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Radiation and Nuclear Countermeasures Program

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Basic and Translational Research

NIH Goals for Basic and Translational Research

Immediate Goals

  • Understand the effects of different levels of radiation exposure, with special emphasis on the moderate dose range
  • Define the mechanisms of radiation injury, including secondary responses and multi-system injury
  • Determine mechanisms of protection, mitigation, and treatment
  • Identify appropriate hierarchical animal models

Long-Term Goals

  • Understand radiation injury at the molecular and cellular level, including the role of inflammation, neuroimmune interactions, endothelial injury, and other factors that influence the pathophysiological manifestations of radiation injury
  • Identify new drug candidates and accelerate the transition from candidate to product
  • Continue to support research on long-term effects of radiation exposure, including epidemiological and longitudinal medical studies of individuals exposed to radiation

Current Status of Basic and Translational Research

The creation and acquisition of new and effective medical countermeasures for radiation injuries among the civilian population will require basic research to expand the knowledge base, as well as translational research to begin the transformation of fundamental knowledge gained into product development. Fortunately, a significant research base already exists. The U.S. Department of Defense (DoD) has had a longstanding interest in the health effects of ionizing radiation on military personnel, and has sought ways to protect its forces from radiation and radioactive material released by nuclear weapons; however, funding for these research efforts has declined since the end of the Cold War. Several civilian government agencies support longitudinal epidemiologic studies to assess long-term health risks to X-ray technicians exposed to low-dose radiation, civilians exposed to nuclear weapons test fallout, survivors of Hiroshima and Nagasaki, and subpopulations near Chernobyl, Ukraine. These studies will provide essential knowledge for the long-term followup of individuals who are exposed to radiation as the result of a terrorist incident. NIAID, the National Cancer Institute, and other agencies within HHS currently support research on the molecular and cellular aspects of low- and moderate-dose radiation exposure. Although this research has focused largely on therapeutic uses of ionizing radiation, the results and programs can be adapted to the development of countermeasures.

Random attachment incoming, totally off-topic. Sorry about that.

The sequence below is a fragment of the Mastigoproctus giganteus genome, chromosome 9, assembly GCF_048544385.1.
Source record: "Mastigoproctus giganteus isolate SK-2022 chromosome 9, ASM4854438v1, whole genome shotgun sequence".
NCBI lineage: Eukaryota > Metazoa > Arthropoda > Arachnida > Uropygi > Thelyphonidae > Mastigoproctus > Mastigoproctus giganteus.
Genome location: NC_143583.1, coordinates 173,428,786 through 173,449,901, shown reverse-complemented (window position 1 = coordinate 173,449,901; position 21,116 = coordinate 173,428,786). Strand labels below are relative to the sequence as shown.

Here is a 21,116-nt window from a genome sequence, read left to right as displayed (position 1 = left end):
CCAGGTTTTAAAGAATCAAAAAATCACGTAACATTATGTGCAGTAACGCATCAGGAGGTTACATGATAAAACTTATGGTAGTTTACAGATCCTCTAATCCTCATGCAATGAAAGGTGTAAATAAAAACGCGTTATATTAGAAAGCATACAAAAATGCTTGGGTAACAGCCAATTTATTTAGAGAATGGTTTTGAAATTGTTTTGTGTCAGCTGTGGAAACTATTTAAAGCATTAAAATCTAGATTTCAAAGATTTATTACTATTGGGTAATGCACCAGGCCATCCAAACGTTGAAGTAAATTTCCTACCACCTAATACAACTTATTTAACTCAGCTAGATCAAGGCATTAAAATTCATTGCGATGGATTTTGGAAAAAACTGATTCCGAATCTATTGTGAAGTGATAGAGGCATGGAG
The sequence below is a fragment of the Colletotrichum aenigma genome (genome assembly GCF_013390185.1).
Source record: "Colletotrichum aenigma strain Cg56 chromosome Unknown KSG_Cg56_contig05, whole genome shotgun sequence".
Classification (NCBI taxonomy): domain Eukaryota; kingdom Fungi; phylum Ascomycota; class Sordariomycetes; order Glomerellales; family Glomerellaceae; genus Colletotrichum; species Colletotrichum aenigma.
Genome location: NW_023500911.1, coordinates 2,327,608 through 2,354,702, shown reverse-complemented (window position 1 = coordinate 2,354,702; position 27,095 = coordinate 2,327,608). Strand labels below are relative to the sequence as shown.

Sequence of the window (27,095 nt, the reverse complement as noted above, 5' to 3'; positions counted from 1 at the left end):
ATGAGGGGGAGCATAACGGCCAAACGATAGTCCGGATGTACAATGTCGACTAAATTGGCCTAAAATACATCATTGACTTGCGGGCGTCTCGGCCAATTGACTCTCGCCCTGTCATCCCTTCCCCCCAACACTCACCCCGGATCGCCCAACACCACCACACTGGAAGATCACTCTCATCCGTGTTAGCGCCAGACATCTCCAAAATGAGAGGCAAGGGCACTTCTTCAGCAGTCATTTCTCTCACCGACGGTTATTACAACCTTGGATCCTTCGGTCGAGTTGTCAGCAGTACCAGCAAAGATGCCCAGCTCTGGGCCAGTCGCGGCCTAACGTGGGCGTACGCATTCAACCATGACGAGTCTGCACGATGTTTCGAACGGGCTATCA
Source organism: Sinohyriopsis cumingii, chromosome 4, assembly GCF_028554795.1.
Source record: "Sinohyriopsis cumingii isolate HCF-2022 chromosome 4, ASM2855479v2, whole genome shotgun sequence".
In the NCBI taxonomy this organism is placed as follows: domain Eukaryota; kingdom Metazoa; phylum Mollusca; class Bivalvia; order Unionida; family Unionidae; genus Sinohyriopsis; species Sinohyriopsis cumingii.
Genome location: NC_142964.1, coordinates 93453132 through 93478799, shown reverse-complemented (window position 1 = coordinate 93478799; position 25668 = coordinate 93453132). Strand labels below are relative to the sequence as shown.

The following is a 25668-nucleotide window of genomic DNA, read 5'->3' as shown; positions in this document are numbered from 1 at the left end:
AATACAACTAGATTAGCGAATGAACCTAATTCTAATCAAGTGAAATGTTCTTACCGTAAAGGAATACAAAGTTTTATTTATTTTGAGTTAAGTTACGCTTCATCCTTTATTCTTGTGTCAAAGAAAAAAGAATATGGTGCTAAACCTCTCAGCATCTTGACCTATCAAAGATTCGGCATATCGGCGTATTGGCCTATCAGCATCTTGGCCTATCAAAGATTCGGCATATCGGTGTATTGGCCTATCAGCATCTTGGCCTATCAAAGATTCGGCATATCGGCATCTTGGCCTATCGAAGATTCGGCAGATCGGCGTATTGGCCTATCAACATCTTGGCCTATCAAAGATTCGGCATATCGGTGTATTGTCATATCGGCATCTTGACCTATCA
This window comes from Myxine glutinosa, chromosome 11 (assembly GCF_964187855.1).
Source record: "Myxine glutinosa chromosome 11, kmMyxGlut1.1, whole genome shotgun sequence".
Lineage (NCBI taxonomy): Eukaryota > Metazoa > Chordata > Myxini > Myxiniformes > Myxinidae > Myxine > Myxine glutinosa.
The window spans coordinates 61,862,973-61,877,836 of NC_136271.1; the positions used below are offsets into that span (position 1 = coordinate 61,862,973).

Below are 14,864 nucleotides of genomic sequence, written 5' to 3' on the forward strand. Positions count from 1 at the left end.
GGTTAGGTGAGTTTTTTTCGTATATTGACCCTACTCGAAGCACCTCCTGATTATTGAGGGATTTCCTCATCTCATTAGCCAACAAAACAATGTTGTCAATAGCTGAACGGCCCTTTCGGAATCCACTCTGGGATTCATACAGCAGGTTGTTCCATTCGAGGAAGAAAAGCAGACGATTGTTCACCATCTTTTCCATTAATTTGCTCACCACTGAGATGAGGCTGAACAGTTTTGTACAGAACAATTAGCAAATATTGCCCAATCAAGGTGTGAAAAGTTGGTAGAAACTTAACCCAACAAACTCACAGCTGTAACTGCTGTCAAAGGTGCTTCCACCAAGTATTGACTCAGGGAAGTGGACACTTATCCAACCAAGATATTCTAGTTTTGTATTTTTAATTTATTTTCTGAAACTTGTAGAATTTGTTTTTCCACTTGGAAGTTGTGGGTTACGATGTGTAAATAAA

Research Agenda for Basic and Translational Research

NIH established a research centers program called Centers for Medical Countermeasures Against Radiation that will serve as a network of specialized research institutions working collaboratively to meet the goals of the NIH Strategic Plan and Research Agenda for Medical Countermeasures Against Radiological and Nuclear Threats in basic and translational research. Examples of research areas to be addressed include

  • Innate and adaptive immune system enhancement and reconstitution
  • Mechanisms of radiation injury and therapy at the systemic, organ, cell, and molecular levels; and identification and verification of potential targets for countermeasures for radiation injury
  • Mechanisms of secondary responses that mediate, exacerbate, or ameliorate damage and disease resulting from external or internal radiation exposure in different tissues
  • Long-term effects, such as cancer and fibrosis
  • New animal models and in vitro assays to test and evaluate promising countermeasures

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Last Updated September 19, 2005